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Project ID: 2002SD3B

Title: Hydraulic Calibration of the Upper Soil Layers in a Glacial Till System

Project Type: Research

Focus Categories: Agriculture, Hydrology, Non Point Pollution

Keywords: Agriculture, Soil Water Movement, Soil Physics

Start Date: 01/03/2002

End Date: 02/28/2003

Federal Funds: $5,225

Non-Federal Matching Funds: $10,591

Congressional District: First

Principal Investigator:
Todd P. Trooien
South Dakota State University


Precision farming holds great potential for decreasing the amount of inputs used in production agriculture by targeting (reducing) input applications to areas of lower potential yield. If the crop is unable to use higher levels of the inputs (especially fertilizers) because of reduced yield, reduced inputs will result in reduced nonpoint source pollution.

One of the greatest factors causing the reduced yield is water stress. Under rainfed conditions, water stress at specific areas within a field, especially areas high in the landscape, can be caused by water redistribution after precipitation. This water redistribution can happen via three different pathways: overland flow (runoff/runon), downward movement then lateral movement near the top of the weathered till layer, and downward movement then lateral movement through the saturated till deeper in the soil profile. Water movement through glacial till soils is poorly defined and is a major impediment to better water stress modeling and more accurate yield goal specification. The lateral water movement has significant implications in the redistribution of rainfall. Better prediction of water stress and resulting grain yields will result in more efficient use of applied agricultural inputs.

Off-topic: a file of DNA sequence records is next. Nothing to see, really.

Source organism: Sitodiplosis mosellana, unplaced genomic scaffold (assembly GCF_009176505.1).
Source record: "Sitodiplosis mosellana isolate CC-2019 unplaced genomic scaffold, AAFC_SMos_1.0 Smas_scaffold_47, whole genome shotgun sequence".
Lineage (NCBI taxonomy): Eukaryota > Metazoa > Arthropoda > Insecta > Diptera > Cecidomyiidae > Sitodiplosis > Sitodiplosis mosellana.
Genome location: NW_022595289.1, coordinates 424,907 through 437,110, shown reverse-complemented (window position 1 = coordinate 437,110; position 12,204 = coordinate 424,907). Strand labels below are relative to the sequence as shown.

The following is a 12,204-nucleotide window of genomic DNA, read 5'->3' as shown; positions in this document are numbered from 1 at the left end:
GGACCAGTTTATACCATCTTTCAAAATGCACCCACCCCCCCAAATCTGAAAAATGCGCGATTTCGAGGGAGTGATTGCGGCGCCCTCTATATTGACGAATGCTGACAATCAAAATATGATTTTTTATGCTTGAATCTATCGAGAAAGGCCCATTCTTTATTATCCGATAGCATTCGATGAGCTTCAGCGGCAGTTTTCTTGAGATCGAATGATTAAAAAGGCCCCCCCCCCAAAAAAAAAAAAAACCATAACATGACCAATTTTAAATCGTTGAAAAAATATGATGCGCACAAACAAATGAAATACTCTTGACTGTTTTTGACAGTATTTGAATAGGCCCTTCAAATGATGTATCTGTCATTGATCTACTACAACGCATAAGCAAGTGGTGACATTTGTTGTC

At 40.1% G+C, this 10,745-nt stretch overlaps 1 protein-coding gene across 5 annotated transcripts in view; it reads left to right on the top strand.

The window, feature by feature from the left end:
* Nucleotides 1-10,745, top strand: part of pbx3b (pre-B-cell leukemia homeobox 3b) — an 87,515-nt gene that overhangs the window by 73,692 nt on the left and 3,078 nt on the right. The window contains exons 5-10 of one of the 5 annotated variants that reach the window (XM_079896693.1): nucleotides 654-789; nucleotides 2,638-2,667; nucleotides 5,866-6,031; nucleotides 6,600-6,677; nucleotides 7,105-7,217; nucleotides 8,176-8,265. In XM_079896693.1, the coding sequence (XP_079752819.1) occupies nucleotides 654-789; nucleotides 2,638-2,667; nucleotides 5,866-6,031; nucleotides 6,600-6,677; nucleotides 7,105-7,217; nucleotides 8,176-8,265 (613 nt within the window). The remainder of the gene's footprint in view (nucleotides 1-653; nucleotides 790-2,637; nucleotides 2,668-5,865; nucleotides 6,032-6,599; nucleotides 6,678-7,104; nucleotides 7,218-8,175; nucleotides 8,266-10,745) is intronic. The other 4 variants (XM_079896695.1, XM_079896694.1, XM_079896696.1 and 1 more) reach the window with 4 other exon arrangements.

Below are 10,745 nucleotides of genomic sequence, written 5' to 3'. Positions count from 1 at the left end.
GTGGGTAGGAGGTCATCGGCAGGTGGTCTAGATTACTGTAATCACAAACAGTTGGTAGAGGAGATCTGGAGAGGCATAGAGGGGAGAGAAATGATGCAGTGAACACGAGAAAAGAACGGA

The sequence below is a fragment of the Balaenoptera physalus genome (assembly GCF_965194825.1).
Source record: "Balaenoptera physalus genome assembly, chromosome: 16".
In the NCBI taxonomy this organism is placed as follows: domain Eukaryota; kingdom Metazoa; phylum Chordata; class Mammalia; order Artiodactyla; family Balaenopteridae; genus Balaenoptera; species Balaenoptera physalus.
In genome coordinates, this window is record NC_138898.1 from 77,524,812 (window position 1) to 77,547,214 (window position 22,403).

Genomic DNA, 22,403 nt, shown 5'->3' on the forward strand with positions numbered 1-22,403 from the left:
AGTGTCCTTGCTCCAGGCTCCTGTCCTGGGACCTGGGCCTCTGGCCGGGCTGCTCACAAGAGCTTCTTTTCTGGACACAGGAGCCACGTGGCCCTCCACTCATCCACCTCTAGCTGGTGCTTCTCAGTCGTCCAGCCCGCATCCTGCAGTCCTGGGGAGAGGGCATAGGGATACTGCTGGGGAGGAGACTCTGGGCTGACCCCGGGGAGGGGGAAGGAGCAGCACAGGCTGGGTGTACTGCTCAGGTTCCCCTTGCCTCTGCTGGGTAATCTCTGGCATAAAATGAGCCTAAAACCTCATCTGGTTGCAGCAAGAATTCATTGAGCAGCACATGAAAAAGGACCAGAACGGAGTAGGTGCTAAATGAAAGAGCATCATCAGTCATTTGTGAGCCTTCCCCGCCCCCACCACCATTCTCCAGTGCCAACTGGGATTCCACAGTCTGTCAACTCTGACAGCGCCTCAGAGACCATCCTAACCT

The objective of this project is to measure the vertical soil water movement in the upper layers of the soil profile and measure the short-scale lateral water movement near the top of the weathered till layer. We will use tensiometry to measure matric potentials and define hydraulic gradients to fit Darcian flow models to the vertical flux in the top soil layers. We will also measure the soil water contents with neutron attenuation and time-domain reflectometry to assist in the Darcian definitions and to fit a Wilcoxian drainage function to the measured downward flux.

Results of this field research will be used to validate and improve existing water flow models. Improvement of those models will assists in the improvement of yield goal specification by better predicting the water stress experienced by the crop at various locations within a field. Improved yield goal specification benefits the general public by reducing the potential of nonpoint source pollution by the agricultural inputs. Improved yield goal specification also benefits agricultural producers by increasing the use efficiency of the agricultural inputs that they must purchase.

Progress/Completion Report PDF

U.S. Department of the Interior, U.S. Geological Survey
Maintained by: John Schefter
Last Updated: Thursday June 24, 2004 3:18 PM
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